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By Nobina Robinson
and Sarah Watts-Rynard
Canadian Apprenticeship Forum
OTTAWA, Ont., April 30, 2017 /Troy Media/ – Canada’s economic landscape is changing. Look no further than the March 22 federal budget and follow the money. Big chunks of funding will be delivered to the likes of artificial intelligence (AI), clean tech, the digital economy and agri-food.
Lost in the budget, however, was any explicit mention of the skilled trades, apprentices or the role they will play in Canada’s new innovation-centred economy. Despite a focus on skills and massive investments in infrastructure, building the knowledge and capacity of Canada’s tradespeople was largely overlooked.
As the Canadian government sets its sights on innovation through all that is high-tech, we must recognize that Canada’s skilled tradespeople, apprentices and the institutions they train at (particularly Canada’s leading institutes of technology, polytechnics and colleges) operate at the forefront of technology in their own right.
When talking innovation (and building the skills for innovation), skilled tradespeople, and the apprentices who make up their future cohorts, must be included. Technology’s impact on industry is undeniable and the trades are no exception. In a multidisciplinary, increasingly science-technology-engeering-math-(STEM)-intensive world, that’s especially true.
To cope with technology’s impact, those in the skilled trades are adopting models of lifelong learning that merge the technical, the technological and the mechanical. Today’s toolbox is brimming with technology and so are the classrooms in which apprentices train.
Take automotive service technicians. Today’s cars are a complex mix of on-board computers and mechanical components. With the explosion in popularity of electric cars and a future of autonomous vehicles, the knowledge and skills needed by tomorrow’s technicians will be even greater.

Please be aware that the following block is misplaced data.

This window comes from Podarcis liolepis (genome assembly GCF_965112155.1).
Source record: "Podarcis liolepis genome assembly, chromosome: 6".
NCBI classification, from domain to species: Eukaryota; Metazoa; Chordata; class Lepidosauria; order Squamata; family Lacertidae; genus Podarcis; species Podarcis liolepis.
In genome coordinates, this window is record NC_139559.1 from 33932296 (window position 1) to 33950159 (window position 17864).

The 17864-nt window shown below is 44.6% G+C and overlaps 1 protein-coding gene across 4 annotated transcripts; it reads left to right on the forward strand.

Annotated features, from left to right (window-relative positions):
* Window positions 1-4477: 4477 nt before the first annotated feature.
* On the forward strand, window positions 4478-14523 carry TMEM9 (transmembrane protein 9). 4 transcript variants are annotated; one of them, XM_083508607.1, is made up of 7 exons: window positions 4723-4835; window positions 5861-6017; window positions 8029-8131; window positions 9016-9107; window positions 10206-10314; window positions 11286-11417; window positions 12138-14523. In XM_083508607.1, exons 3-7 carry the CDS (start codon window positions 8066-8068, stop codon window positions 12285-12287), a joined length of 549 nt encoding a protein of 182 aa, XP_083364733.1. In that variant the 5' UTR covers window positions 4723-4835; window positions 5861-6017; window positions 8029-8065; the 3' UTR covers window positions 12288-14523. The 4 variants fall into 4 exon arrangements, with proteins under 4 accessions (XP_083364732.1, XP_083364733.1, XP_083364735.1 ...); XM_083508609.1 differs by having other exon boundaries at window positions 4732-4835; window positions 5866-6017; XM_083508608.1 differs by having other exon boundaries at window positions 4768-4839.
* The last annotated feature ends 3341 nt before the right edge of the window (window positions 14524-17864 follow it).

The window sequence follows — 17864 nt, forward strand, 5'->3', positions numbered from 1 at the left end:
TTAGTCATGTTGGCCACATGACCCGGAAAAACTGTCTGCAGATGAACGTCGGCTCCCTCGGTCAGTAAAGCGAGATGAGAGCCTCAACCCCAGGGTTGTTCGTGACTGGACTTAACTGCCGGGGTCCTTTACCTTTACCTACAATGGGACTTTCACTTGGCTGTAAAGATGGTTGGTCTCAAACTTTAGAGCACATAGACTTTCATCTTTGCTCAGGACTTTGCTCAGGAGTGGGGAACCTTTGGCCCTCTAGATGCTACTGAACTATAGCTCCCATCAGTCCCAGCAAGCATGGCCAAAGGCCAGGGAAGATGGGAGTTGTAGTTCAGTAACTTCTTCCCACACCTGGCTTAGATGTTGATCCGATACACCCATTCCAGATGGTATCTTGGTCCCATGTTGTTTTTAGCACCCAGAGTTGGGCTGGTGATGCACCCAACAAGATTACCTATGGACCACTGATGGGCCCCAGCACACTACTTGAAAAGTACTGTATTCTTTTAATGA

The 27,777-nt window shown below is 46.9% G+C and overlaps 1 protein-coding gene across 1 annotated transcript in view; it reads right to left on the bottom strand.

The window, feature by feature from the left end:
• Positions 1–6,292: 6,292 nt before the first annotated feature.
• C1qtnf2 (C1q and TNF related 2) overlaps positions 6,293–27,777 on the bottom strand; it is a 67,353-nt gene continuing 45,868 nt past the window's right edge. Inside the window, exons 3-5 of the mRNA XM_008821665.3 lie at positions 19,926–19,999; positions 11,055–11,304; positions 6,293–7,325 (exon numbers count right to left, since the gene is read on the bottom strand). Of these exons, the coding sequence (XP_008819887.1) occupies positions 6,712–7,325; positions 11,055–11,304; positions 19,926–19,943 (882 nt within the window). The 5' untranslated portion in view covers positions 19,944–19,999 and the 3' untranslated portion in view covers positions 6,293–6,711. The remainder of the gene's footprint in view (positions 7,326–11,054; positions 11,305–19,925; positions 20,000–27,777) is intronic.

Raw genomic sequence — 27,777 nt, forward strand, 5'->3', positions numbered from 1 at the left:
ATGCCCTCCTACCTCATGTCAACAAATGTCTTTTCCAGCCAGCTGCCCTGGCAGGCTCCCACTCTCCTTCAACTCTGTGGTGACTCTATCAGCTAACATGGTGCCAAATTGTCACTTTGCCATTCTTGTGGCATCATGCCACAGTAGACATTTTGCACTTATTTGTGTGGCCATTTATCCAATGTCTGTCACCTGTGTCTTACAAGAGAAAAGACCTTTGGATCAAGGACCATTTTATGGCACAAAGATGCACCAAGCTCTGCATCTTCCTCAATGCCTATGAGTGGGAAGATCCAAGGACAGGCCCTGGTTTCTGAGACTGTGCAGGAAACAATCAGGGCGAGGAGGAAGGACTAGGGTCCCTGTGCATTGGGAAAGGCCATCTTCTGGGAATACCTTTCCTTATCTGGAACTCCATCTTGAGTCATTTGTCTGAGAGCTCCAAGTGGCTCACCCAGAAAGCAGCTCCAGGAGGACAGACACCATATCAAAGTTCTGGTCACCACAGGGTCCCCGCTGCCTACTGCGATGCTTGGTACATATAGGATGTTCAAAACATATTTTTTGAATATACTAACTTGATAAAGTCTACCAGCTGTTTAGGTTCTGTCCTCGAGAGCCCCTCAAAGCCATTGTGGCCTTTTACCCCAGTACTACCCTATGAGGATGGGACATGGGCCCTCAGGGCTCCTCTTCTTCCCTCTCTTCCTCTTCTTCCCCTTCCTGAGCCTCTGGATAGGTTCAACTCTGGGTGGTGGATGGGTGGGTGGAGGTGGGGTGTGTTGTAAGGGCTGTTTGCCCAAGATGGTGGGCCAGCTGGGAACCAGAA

Technicians will be part of multidisciplinary teams that can update a car’s software over Wi-Fi, understand car-to-car wireless communication and integration into the Internet-of-things, repair on-board hardware, and care for the mechanical functionality of hybrid, electric and combustible engines.
To keep pace and ensure the success of apprentices, classrooms are as innovative as the environments in which they will operate. Today’s apprentices learn to diagnose engine problems using mobile-based apps, familiarizing themselves with work in a variety of environments through simulators, using virtual and augmented reality to build valuable real-world experience and taking courses delivered online through blended learning to allow for theory-based knowledge to be transferred while on remote job sites.
Today’s trades require a whole new set of skills on top of those passed down from mentors. The ability to use and work alongside an array of technologies is paramount to success. When an HVAC technician goes out on a job, she or he needs to be able to diagnose issues with a 10-year-old furnace or a new one, and everything in between.
As lines between specializations blur and technological complexity increases, skilled tradespeople become indispensable to multidisciplinary teams and must learn to function as such.
As the world becomes more connected, there’s enhanced value in STEM-related knowledge. As Canada’s economy pivots to one that is innovation-centric, there must be a recognition that skilled tradespeople and apprentices play a significant role in Canada’s innovation landscape.
There is no monopoly on innovation – it includes the apprentice as much as it includes the app.
Nobina Robinson is the CEO of Polytechnics Canada. Polytechnics Canada is a champion member of CAF-FCA. Sarah Watts-Rynard is the executive director of the Canadian Apprenticeship Forum (CAF-FCA).
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